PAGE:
Emerging from the ashes wrote an interesting post about deciding what to tell her family about leaving mormonism.
In response to her post - it has taken me a long time to stop caring what people think of me. I'm not always good at it.
But it was a major breakthrough for me when I realized I no longer needed to care what the people I grew up with thought.
Because in the end, you're not going to please everybody. That's just life.
I realized (as I was leaving my former religion) that I was too caught up in what those people thought of me. I'm speaking specifically the other ward members.
I remember one of my sisters (who was still active at the time) told me some of the things my peers said about me. While no one likes to hear that they are being talked about - I found it very hard to care. Yes, at first it was hurtful. When I was a true believer mormon, I had searched and tried (in vain) to win the approval of these so called friends. I valued their opinions. They seemed to have it all together.
As I was leaving, I realized I had no reason to care about what they thought. I just spent more time with my friends and activities that had nothing to do with that religion. It's hard to care what other people think if you don't see them on a daily basis.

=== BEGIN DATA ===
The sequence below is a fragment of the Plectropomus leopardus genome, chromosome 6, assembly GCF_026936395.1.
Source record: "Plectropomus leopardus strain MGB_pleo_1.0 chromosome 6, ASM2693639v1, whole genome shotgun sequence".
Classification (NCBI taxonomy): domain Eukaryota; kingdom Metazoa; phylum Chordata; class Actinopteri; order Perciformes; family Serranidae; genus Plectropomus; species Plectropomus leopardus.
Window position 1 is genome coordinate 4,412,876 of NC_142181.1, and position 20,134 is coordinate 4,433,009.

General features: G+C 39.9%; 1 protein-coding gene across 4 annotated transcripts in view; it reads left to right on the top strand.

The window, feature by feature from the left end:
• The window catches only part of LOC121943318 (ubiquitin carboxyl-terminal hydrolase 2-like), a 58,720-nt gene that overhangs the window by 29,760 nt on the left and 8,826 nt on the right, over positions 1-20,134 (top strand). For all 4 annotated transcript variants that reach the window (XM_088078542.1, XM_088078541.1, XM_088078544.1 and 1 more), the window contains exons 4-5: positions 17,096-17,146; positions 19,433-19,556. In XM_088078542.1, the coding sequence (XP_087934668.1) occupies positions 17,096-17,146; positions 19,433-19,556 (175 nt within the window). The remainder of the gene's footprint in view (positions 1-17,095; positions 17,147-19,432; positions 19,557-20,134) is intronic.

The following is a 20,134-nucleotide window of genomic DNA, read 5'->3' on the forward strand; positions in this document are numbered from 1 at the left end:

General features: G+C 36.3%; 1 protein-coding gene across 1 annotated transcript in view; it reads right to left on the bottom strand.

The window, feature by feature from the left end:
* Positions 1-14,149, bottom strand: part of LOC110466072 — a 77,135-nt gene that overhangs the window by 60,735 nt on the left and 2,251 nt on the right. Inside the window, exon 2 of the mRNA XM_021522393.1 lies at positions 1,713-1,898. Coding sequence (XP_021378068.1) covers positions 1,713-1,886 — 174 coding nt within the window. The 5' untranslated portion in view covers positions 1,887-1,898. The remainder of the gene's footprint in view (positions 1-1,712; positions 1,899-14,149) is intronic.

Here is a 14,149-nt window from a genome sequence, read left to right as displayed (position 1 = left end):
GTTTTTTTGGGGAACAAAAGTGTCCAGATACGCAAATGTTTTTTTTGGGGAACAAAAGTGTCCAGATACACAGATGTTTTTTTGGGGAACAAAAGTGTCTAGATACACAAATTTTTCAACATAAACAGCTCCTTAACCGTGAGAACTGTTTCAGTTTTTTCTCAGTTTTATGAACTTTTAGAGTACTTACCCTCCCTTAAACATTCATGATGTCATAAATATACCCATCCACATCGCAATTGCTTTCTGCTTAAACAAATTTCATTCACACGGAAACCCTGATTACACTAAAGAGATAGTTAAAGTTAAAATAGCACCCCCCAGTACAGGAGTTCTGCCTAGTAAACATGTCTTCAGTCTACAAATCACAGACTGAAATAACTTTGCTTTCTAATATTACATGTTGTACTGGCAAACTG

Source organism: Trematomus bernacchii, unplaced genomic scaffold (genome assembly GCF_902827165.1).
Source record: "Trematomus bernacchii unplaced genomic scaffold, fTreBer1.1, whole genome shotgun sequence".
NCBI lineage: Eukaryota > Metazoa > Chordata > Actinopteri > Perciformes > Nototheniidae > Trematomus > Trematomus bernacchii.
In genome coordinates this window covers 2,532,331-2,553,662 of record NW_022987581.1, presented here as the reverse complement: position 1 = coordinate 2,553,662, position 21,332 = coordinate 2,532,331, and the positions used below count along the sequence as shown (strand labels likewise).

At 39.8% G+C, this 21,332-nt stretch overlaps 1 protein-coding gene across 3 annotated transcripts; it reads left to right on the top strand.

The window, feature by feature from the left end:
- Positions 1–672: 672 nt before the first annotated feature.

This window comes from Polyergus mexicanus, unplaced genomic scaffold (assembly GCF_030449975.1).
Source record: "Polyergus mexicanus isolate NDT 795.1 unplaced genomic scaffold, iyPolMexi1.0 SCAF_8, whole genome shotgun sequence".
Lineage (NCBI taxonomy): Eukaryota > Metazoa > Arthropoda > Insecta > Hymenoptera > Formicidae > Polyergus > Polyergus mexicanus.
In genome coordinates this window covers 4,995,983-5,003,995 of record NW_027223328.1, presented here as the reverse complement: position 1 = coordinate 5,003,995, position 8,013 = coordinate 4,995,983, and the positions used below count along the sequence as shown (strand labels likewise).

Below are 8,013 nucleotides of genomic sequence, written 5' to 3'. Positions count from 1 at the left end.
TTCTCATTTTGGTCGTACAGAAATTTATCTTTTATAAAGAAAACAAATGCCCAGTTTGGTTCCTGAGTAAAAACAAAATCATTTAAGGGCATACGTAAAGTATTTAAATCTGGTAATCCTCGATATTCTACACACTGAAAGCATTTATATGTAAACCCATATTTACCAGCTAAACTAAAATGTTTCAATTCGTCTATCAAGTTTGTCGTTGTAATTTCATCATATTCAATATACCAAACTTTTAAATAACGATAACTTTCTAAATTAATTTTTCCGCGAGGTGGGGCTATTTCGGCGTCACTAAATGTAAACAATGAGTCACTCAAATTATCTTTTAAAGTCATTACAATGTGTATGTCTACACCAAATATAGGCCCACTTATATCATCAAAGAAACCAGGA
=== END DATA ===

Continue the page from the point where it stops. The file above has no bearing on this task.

I already felt a distinct separation between my friends at church and friends outside. I really have no idea if they know why I left. No one talked to me about it. I'm sure they thought I had sinned or that I had been offended. I too emerging have been told (since that time) that I didn't give it a chance.
(quick tangent - it wouldn't matter if I had graduated from BYU, gone on a mission, married in the temple, had lots of kids and been published in the ensign - I still wouldn't have given it a chance).
Things are a bit more difficult when you are related to the person. Most of us search for acceptance from parents and family members all our lives.
I'm not suggesting that a person simply ignore any feedback or comments. This input can actually be quite valuable. And I feel it's important to re-evaluate your actions and decisions on a regular basis. What might have been right for you five years ago might not be right for you now.
In the end, I found that I was the person who was living my life and who needed to be happy with it. If someone thought, for example, that I shouldn't live with my boyfriend before we got married - that was their opinion. If they were disappointed in my choice, that's their problem. Not mine. I would have to live with the decisions I make - so I might as well decide to do what makes me happy.
I still value the relationships with family members who remain part of that religion. We disagree on many things. We try to focus on the positives of our relationship and not discuss religion. We have an unspoken rule that we don't discuss religion or spirituality. So far, it's worked pretty well.
I'm not advocating lying or deception by any means. If someone wants to discuss some of these issues with me, I'll discuss them. Yet I'm almost certain they will not want to hear my evidence.
And if they want to be disappointed in another person's decisions - that's their choice, not mine.